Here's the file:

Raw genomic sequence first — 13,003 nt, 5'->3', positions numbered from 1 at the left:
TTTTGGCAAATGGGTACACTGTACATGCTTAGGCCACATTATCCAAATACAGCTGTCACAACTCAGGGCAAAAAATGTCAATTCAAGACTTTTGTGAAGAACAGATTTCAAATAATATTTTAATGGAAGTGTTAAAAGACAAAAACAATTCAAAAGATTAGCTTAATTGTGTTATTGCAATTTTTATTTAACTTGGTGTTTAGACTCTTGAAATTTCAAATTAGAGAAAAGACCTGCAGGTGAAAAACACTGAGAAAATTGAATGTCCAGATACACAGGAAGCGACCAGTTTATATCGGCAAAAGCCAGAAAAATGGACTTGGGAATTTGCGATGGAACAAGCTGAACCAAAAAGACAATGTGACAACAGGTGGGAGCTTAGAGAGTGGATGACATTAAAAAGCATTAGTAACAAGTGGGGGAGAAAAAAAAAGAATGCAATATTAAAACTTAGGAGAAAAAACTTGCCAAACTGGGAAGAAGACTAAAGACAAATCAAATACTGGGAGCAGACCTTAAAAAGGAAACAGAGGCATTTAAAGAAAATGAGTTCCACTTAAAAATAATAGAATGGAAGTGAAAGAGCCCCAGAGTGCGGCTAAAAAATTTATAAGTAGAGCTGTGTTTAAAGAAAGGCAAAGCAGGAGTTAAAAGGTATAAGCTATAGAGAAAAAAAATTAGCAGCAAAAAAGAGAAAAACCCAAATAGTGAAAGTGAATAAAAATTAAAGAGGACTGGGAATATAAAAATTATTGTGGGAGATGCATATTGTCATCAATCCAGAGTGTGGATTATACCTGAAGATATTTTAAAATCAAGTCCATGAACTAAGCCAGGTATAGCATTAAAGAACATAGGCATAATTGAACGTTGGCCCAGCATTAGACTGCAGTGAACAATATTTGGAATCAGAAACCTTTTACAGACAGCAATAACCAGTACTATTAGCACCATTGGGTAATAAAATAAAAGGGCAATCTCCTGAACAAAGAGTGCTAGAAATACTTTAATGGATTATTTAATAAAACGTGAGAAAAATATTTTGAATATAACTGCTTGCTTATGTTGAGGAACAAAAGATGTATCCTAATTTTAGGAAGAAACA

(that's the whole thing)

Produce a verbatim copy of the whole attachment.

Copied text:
Raw genomic sequence first — 13,003 nt, 5'->3', positions numbered from 1 at the left:
TTTTGGCAAATGGGTACACTGTACATGCTTAGGCCACATTATCCAAATACAGCTGTCACAACTCAGGGCAAAAAATGTCAATTCAAGACTTTTGTGAAGAACAGATTTCAAATAATATTTTAATGGAAGTGTTAAAAGACAAAAACAATTCAAAAGATTAGCTTAATTGTGTTATTGCAATTTTTATTTAACTTGGTGTTTAGACTCTTGAAATTTCAAATTAGAGAAAAGACCTGCAGGTGAAAAACACTGAGAAAATTGAATGTCCAGATACACAGGAAGCGACCAGTTTATATCGGCAAAAGCCAGAAAAATGGACTTGGGAATTTGCGATGGAACAAGCTGAACCAAAAAGACAATGTGACAACAGGTGGGAGCTTAGAGAGTGGATGACATTAAAAAGCATTAGTAACAAGTGGGGGAGAAAAAAAAAGAATGCAATATTAAAACTTAGGAGAAAAAACTTGCCAAACTGGGAAGAAGACTAAAGACAAATCAAATACTGGGAGCAGACCTTAAAAAGGAAACAGAGGCATTTAAAGAAAATGAGTTCCACTTAAAAATAATAGAATGGAAGTGAAAGAGCCCCAGAGTGCGGCTAAAAAATTTATAAGTAGAGCTGTGTTTAAAGAAAGGCAAAGCAGGAGTTAAAAGGTATAAGCTATAGAGAAAAAAAATTAGCAGCAAAAAAGAGAAAAACCCAAATAGTGAAAGTGAATAAAAATTAAAGAGGACTGGGAATATAAAAATTATTGTGGGAGATGCATATTGTCATCAATCCAGAGTGTGGATTATACCTGAAGATATTTTAAAATCAAGTCCATGAACTAAGCCAGGTATAGCATTAAAGAACATAGGCATAATTGAACGTTGGCCCAGCATTAGACTGCAGTGAACAATATTTGGAATCAGAAACCTTTTACAGACAGCAATAACCAGTACTATTAGCACCATTGGGTAATAAAATAAAAGGGCAATCTCCTGAACAAAGAGTGCTAGAAATACTTTAATGGATTATTTAATAAAACGTGAGAAAAATATTTTGAATATAACTGCTTGCTTATGTTGAGGAACAAAAGATGTATCCTAATTTTAGGAAGAAACA